The second installment of the series was published my sophomore year, when I was already deeply immersed in the battles against homophobia and sexism raging on our campuses. The article was about a misogynistic flyer which hung across my dorm room, in response to the YU Feminists Club’s Wonder Woman movie showing. The flyer stated, “Stern for housewives presents: Superman; Sponsored by: Put Wonder Woman back in the Kitchen Club…” The flyer made me sick, and I felt the emotions of the first incident all over again. I was disgusted at the blatant attack on my values, which my peers would not allow me to espouse without a fight. A line I wrote in my article still rings true today: “Change seems to bring out the worst in the YU populace.”
I understand that YU is a Jewish institution which focuses on an observance of Torah law to the best of its ability, and that as an Orthodox institution, certain values are preached. However, aren’t all those conservative values of tradition trumped by values of respect? The Talmud states that an individual who shames another is akin to a murderer, and one should rather allow themselves to be thrown into a pit of fire than to purposely shame another. Judaism preaches derech eretz kadma l’torah – decency and kind behavior should precede Torah. We become so wrapped up with halacha – with what is “right” and “wrong,” that we disregard humanity. We disregard sympathy to mock a gay man, we disregard respect to spew misogynistic rhetoric, and we disregard compassion to tell a fellow student that she should be ashamed of herself for promoting open-mindedness.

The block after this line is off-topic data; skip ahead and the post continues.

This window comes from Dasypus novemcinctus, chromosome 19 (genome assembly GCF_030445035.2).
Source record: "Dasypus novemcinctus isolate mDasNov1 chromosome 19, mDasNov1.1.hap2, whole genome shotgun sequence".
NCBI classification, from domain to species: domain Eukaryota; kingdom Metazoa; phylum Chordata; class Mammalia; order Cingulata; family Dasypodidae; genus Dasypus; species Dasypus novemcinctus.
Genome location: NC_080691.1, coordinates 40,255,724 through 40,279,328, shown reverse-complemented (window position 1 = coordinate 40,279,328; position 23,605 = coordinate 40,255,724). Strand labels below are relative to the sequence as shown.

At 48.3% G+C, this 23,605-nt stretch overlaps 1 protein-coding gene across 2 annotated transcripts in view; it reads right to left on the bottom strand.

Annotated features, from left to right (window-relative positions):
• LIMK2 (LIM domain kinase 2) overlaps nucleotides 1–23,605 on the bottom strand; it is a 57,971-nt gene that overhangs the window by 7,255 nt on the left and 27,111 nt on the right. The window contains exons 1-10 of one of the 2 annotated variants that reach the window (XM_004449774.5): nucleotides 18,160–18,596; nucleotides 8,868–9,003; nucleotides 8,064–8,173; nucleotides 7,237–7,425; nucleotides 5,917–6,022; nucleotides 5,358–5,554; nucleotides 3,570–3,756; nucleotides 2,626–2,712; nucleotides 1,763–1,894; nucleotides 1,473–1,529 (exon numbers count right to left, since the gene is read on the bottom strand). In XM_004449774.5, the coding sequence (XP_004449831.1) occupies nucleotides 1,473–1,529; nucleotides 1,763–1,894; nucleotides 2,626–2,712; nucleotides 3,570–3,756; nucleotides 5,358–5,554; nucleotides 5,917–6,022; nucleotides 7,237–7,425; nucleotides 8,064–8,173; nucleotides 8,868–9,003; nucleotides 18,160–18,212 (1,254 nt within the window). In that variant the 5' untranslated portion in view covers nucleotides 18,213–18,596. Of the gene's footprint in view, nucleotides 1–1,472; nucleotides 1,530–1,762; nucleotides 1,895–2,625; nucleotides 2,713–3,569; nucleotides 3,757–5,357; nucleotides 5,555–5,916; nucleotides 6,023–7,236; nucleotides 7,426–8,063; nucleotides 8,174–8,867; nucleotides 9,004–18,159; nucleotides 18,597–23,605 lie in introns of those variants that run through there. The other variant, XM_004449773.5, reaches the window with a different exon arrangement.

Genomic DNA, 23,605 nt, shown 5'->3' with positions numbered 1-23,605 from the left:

This is not a question about Jewish law, and it never was. I believe that halacha is vital to Jewish society, and should be lauded as such, but not when it is used as a front for bigotry. People tend to say, “Why am I homophobic? Halacha. Why am I sexist? Halacha. Why am I transphobic? Halacha.” We tend to forget that the root of all religion is community. Part of community is acceptance, and it is not a means of crushing individuality. If we do not allow various viewpoints to blossom in the garden of Judaism, how do we expect to develop?
Tehillim (Pslams) says that the universe is built on kindness. It is not built on homophobia, transphobia, or misogyny. It is not built on whatever you think is the perfect way to live. I am not writing this so that you come to accept LGBT rights or become an intersectional Feminist. I am writing this so that a smidgen of respect is given towards those who are different than you, and that a hint of decency is directed at those who do not follow halacha as you see fit. These individuals deserve a voice. They are human, just like you are. Often times, they are Jewish, just like you are. Sometimes, they are Orthodox, just like you are.
The non-binary individual who was going to speak for the Wurzweiler Care Café initiative is Hannah Fons. She has a name. She has a voice. She has loved, lost, and conquered – just like each of you who are reading this article. She is not an “it” solely because you do not understand her and her lifestyle. She is not a thing for you to destroy mercilessly with words. I am not asking you to accept that the gender spectrum is larger than two extremes. I am not asking you to agree with what Hannah Fons would have to say. I am asking you – I am begging you – to treat all human beings with a dose of common decency. Help me in my journey of planting seeds, because Jewish strength lies in Jewish compassion, and without that compassion, who are we really?